General Notes

Overall, the Slack career page is dedicated to selling you on the company first, before actually showing you their vacancies. This is a smart approach because it helps to filter people out who aren’t taking the company and its vision seriously. On your own career page, you might be tempted to instantly start with your job openings. While this will increase the volume of applicants, it will probably reduce their overall quality. Keep that in mind when building your site.

In terms of visuals, one thing Slack does very well is use what designers refer to as “white space.” When filling a web page (or nearly any document besides a book for that matter) less text is better. By having lots of white space the site feels more open and has a sense of flow. It also makes it easier to draw the reader’s attention to specific points.

Another great design point on the site is the combined use of both real-life images and illustrations. It keeps the site feeling real, but also playful.

Finally, the use of color is careful and calculated. Colors are aligned with the Slack’s branding, and are used in a selective way that makes them pop visually.

How You Can Build a Great Career Page Too

A quality career page is worth the investment. It will get you more talented candidates, who will in turn help you get more happy customers. You don’t have to copy Slack, but you can use them as a model. Here are five things to keep in mind when building the site:

1) Use White Space

Less is often more when it comes to web pages. Once you are done with your first design of the career page set a goal to cut an additional 25% of the content (visuals and text) out. This will force you to simplify things and keep your messaging clear.

2) Highlight Your Company Vision

Every candidate should have a crystal-clear vision of what you want to achieve. This doesn’t have to be the first thing they see, but it should be one of the first things.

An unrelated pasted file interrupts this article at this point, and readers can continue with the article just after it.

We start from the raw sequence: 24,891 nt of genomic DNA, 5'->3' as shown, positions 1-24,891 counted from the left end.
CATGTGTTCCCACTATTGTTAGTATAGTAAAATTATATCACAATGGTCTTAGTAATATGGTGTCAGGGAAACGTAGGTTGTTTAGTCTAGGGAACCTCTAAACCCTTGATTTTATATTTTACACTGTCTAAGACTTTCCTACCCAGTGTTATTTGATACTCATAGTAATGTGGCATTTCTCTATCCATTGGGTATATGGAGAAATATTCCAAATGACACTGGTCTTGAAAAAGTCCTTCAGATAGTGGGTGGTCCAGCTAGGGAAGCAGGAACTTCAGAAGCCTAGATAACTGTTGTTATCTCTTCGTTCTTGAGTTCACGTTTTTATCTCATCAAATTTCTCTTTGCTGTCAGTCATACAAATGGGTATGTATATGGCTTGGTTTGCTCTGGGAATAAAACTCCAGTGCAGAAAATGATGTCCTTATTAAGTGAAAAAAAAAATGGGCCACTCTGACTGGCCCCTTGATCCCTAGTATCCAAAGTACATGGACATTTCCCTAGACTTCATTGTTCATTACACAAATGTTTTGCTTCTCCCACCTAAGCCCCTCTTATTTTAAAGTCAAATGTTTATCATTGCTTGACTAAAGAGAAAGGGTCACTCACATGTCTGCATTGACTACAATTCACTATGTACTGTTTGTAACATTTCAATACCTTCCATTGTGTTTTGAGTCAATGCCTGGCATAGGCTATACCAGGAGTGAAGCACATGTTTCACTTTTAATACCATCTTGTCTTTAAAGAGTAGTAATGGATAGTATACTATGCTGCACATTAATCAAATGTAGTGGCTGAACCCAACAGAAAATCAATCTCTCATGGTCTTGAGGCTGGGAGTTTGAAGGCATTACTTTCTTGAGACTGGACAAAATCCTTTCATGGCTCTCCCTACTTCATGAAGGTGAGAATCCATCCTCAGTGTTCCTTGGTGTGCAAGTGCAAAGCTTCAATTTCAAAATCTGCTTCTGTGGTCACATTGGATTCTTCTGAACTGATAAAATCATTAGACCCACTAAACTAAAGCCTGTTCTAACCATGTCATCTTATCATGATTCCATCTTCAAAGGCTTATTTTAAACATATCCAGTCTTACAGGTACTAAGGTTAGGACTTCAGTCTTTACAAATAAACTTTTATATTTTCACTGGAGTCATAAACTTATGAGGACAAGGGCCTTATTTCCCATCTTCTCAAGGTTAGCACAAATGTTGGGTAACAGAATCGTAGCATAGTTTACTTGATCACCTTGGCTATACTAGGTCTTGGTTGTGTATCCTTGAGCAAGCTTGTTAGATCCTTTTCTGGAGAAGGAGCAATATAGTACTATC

3) Share Your EVP

EVP stands for Employer Value Proposition. This is the thing that makes working for you more interesting than working for other companies. It can be the culture, the pay, the adventure, or anything else – just make sure it reflects reality.

4) Use Videos or Pictures of Employees and Testimonials

Slack does a great job of sharing what some of their people look like. However, they didn’t include any quotes or testimonials from them. Even a short and simple quote can help to show why your company is a great place to work.

5) Make it Easy to Apply

The application form should usually be simple and easy to use. Interviews and selection processes are allowed to be challenging, but application forms are not.

Tools for Building Your Career Page

There are several tools that make it easy to build a great website, including career page, without needing any web design experience. Here are a few:

  • WordPress – One of the most popular tools out there. It includes free templates, paid templates, and the opportunity to do you own custom designs.
  • Squarespace – The templates provided by Squarespace are as elegant as they are easy to use. Pricing is great too.
  • Wix – Wix is similar to Squarespace in its use of customizable templates, but uses a freemium model where you can start free and upgrade when you need to.

Need More Inspiration? Here are Some Other Great Career Pages from Companies Large and Small: